MEMPHIS, TN - As the sanitation buyout talks slow to a trickle, City of Memphis sanitation workers are burning their sick days in record numbers.
City leaders say on Tuesday, August 23, 2011, 51 out of the nearly 400 workers in the department called in sick. Compared to other days, that's a relatively healthy day. Some days, more than 100 sanitation employees, or 25 percent of the workforce, has called in sick.
"We've had a few days this summer where we've had large number of employees who were absent," says Andy Ashford, Deputy Director of the city's Public Works Department. "Of course, it will bounce back the next day and we'll wonder, what happened?"
The sick-outs come more than two months after the city council approved a $13 million retirement plan for sanitation workers. Early details released about the plan indicate each worker is entitled to a one-time buyout between $40,000 and $60,000, plus financial counseling.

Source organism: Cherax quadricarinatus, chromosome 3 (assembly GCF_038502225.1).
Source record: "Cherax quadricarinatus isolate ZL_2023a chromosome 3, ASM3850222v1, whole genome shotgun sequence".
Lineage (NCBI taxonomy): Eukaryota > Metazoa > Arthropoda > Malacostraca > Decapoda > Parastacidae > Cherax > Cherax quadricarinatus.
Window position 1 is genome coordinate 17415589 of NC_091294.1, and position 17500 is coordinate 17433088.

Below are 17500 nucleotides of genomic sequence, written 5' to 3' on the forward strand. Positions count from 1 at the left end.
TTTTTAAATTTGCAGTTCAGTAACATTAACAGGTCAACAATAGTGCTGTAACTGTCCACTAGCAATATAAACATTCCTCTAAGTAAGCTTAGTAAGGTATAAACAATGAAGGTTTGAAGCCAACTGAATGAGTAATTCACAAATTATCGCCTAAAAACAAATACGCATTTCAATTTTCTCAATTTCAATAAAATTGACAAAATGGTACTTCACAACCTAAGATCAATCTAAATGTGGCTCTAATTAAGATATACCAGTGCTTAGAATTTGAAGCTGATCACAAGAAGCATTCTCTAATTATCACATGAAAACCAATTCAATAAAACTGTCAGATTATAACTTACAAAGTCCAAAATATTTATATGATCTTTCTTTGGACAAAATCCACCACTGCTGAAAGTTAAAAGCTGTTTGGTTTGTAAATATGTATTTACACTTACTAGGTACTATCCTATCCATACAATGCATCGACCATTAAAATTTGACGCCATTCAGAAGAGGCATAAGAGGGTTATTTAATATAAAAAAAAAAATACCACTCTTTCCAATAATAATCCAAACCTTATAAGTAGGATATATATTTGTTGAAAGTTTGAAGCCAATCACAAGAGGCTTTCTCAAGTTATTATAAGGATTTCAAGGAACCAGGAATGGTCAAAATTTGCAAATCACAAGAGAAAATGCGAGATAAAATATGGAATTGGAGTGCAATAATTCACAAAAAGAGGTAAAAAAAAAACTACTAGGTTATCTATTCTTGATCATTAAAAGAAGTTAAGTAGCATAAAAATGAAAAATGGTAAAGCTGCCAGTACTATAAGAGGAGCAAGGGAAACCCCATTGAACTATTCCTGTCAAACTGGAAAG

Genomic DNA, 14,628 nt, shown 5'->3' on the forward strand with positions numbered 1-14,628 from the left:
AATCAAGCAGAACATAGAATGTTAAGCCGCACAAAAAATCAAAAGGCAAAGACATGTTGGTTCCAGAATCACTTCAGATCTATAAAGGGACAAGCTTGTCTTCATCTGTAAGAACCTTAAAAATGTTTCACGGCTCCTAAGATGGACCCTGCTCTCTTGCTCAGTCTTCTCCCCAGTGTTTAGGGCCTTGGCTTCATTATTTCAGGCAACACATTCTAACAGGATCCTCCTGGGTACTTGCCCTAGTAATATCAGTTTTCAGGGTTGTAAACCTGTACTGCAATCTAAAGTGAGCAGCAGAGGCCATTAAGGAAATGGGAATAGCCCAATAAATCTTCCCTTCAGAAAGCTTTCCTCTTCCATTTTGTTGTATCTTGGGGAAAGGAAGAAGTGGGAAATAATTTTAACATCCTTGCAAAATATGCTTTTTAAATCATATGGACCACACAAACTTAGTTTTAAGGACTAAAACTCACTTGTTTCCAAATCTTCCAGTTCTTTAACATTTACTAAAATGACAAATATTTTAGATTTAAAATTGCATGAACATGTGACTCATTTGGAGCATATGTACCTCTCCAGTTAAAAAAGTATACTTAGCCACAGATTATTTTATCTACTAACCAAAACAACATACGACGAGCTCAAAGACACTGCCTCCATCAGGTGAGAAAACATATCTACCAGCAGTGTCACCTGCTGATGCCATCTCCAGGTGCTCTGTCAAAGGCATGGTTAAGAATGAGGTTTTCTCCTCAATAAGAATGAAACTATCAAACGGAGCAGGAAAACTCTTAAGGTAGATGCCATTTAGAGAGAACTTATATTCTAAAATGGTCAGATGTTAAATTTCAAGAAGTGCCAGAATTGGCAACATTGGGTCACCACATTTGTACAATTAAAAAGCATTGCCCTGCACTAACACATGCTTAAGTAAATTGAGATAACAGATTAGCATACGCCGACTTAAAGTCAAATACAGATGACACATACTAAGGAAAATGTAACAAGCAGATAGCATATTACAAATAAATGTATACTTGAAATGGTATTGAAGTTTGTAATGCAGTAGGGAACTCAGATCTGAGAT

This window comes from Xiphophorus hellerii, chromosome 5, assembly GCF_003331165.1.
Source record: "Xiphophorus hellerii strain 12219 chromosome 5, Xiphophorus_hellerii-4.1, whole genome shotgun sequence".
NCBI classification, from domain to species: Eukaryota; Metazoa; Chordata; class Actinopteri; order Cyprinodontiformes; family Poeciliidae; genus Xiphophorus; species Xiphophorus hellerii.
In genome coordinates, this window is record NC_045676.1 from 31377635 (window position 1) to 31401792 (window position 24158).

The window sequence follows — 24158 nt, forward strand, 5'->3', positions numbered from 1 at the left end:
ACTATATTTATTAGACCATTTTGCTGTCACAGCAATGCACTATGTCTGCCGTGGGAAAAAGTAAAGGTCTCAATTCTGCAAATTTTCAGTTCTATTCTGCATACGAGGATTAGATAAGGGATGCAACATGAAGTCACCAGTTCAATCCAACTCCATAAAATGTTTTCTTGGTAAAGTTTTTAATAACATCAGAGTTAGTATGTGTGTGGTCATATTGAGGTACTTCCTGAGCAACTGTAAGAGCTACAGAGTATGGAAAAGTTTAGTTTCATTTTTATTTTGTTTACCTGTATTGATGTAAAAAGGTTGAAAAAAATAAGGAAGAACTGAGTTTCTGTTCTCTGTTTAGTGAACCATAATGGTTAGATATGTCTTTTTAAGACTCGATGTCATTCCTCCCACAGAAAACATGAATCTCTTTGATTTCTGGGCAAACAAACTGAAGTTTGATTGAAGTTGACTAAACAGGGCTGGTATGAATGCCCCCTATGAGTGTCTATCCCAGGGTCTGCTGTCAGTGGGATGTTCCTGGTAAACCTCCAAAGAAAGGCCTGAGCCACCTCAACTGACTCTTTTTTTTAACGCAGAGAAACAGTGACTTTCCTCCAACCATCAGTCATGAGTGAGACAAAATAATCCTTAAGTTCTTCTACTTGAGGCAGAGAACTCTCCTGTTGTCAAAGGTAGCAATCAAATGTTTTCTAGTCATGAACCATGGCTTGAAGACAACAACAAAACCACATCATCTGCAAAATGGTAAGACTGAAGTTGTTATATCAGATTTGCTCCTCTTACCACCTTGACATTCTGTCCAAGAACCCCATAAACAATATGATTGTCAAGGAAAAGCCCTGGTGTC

"My advice to all the sanitation workers holding on for a buyout is, don't hold your breath," Chad Johnson, international organizer for AFSCME Local 1733 tells abc24.com.
"If you are ready, if your body is tired, don't put yourself in physical risk staying on the job, because there is no timeline for a buyout," he adds.
Johnson says morale among workers is low, but it's not directly responsible for the sick days, saying this summer's high heat and broken trucks may also be factors.
"Absenteeism kind of comes and goes, whether it is related to any and all of this, who knows," says Deputy Director Ashford.
The retirement program was slated to begin July 1, 2011. City leaders say part of the delay is due to the overwhelming number of sanitation workers who signed up to take part in the buyout. The Public Works Division must now figure out how to make sure they have enough employees left to collect the city's trash.